A unique feature of the regeneration of Fatima is the equal emphasis that has been given to the social and physical regeneration of this community. A five-year Social Regeneration Plan was been produced to complement the physical regeneration programme.
This visionary and ambitious Plan contained thirty-seven areas for action across eight key themes which are viewed as integral to supporting the existing population into the future and promoting the integration of the regenerated community with the wider Rialto area.
The eight themes were as follows:
1. Creating a Safe & Sustainable Community
3. Health & Wellbeing
4. Enterprise Training & Employment
5. Arts & Culture
6. Sports & Recreation
8. Planning & Design of Community Facilities
The Social Regeneration Plan has been funded in part by a dividend from the Public Private Partnership with the remainder coming from other public and private sources, including The Atlantic Philanthropies and the Irish Youth Foundation. The Plan has been rolled out in parallel with the physical regeneration from 2005 to 2009.
An independent review of the implementation of the Plan was undertaken by Owen Keenan in 2008 which highlighted many of the following achievements and outcomes to which the Social Regeneration Plan contributed during the review period:
• The stabilisation of the community leading to real improvements in the overall quality of life of residents through the addressing of anti-social behaviour and related issues by means of a progressive partnership between the community, Dublin City Council and An Garda Síochána;
• The implementation of comprehensive Strategies in the areas of Education, Health, Enterprise, Sports and the Arts;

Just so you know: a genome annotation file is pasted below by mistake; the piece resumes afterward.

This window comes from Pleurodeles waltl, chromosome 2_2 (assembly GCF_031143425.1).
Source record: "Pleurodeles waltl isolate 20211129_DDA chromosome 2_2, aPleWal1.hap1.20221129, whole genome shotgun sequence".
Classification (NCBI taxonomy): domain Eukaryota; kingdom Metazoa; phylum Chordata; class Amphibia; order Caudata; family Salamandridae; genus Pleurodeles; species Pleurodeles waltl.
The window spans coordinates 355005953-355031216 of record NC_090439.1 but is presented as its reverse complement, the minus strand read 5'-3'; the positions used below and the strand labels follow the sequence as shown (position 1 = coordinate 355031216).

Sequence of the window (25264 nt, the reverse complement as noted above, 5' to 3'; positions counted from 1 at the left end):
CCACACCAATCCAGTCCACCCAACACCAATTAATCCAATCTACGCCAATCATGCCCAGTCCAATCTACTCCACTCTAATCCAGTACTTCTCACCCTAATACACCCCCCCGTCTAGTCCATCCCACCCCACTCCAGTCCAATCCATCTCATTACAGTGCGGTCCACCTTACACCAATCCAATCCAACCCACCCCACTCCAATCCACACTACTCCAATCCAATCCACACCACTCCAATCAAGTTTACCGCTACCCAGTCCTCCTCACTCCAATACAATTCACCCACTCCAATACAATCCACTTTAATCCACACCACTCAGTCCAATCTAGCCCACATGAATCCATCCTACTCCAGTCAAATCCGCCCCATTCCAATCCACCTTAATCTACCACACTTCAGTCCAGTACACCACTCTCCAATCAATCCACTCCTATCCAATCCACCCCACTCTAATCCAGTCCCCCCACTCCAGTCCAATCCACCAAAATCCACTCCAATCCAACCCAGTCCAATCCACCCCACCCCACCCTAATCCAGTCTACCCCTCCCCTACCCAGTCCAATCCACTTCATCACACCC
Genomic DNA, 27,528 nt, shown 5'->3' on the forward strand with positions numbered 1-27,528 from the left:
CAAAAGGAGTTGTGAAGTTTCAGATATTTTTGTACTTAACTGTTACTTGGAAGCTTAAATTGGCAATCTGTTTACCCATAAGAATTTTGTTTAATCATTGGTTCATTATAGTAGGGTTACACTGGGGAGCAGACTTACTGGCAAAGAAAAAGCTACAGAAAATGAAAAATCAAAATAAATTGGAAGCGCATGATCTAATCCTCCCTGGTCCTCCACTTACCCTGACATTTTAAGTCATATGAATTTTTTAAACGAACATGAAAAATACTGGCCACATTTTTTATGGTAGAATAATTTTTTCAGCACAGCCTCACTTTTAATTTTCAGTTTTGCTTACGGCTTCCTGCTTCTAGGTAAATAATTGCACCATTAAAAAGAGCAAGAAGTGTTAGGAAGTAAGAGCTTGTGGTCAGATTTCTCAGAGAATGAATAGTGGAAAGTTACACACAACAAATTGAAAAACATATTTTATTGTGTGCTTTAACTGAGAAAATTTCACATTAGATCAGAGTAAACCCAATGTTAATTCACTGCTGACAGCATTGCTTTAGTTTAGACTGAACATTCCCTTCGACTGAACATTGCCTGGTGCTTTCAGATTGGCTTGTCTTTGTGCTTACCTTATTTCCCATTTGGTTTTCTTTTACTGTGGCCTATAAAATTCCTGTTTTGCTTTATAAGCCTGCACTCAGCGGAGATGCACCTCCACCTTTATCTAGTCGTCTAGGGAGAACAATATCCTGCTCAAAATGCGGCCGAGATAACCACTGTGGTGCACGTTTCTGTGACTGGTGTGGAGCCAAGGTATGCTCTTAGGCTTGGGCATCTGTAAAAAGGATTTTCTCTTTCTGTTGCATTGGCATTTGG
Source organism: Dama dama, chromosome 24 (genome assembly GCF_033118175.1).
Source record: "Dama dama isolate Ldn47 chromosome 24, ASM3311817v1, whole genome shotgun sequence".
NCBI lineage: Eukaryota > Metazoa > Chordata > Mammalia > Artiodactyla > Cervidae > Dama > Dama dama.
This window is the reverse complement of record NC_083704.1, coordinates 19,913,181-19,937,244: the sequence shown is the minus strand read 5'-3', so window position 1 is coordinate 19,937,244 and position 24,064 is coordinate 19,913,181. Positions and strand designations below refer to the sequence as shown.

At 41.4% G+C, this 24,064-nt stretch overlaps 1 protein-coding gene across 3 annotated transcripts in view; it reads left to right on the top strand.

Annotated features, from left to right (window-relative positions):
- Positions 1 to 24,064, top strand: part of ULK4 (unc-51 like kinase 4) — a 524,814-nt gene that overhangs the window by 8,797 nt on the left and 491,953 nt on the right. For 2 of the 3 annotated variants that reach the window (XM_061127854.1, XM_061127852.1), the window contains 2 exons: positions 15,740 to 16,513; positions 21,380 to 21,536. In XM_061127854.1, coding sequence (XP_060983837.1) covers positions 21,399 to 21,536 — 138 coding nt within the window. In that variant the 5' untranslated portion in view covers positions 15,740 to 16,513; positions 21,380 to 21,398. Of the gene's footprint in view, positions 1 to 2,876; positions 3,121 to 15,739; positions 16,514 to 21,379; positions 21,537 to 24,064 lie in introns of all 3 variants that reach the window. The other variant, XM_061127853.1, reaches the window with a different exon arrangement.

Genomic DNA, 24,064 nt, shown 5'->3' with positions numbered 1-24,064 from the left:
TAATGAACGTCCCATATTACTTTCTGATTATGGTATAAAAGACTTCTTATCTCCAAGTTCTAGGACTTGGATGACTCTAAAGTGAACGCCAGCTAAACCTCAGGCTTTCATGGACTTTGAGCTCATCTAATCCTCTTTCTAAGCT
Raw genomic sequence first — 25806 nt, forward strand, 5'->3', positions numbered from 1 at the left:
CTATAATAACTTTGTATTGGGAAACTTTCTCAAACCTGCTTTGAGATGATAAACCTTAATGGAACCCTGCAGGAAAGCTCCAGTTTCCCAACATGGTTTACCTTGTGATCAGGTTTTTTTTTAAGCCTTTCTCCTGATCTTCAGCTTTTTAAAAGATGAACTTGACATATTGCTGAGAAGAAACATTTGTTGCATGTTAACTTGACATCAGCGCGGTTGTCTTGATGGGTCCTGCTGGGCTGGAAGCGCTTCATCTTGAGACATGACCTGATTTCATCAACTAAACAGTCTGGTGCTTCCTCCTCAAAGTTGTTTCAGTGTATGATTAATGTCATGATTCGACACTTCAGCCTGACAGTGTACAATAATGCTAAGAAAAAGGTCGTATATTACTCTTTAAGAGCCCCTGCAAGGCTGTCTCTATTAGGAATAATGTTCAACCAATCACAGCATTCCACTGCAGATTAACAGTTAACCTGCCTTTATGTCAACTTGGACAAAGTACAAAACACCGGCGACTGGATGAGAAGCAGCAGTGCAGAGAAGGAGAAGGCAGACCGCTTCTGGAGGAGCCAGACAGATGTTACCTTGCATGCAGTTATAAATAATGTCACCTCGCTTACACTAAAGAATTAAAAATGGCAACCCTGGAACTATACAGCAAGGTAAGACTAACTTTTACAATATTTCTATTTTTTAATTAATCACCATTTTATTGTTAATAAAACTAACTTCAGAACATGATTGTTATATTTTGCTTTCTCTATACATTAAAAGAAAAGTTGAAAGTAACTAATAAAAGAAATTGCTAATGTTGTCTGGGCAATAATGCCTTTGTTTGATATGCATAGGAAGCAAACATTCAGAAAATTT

• The significant development and expansion of pre-school services Improvements in the organisation, delivery, evaluation and quality of Out of School Time programming through the Rialto Learning Community initiative aimed at achieving improved outcomes for children and young people;
• Increased progression by young people to third level education (seven young people commenced third level courses in autumn 2009) and participation of adults in return to education initiatives with the VEC;
• The development of IT training in partnership with the Dublin Institute of Technology for residents of all ages through the Fatima Digital Community Project;
• The provision of a range of community programmes and alternative therapies by the Fatima Health Initiative;
• The development of a a Community Health Strategy entitled Community Health, Community Wealth arising from a Participatory Research and Action Programme;
• The establishment of the Rialto Community Health Forum to link residents’ health needs to emerging Primary Care services;
• The employment of local people in real and sustainable employment including the provision of apprenticeships, both with the developer’s sub-contractors and with Dublin City Council; General Operative positions both on site as part of the physical redevelopment and within Dublin City Council;
• and employment in operating and sustaining the new community facilities. This employment has played a vital role in breaking the cycle of disadvantage and has enabled young people and the long-term unemployed to look forward to a brighter future;
• The development of a range of environmental initiatives involving children and young people;
• The staging of community festivals and arts events with large participation levels featuring residents of all ages.
While the implementation of the Social Regeneration Plan has led to considerable gains for local residents in terms of their capacity and aspirations for a better quality of life, Keenan concluded that much remains to be done to consign the legacy of disadvantage to the past and that while the physical regeneration process may be nearly complete, social regeneration will require continued commitment and support over the coming years.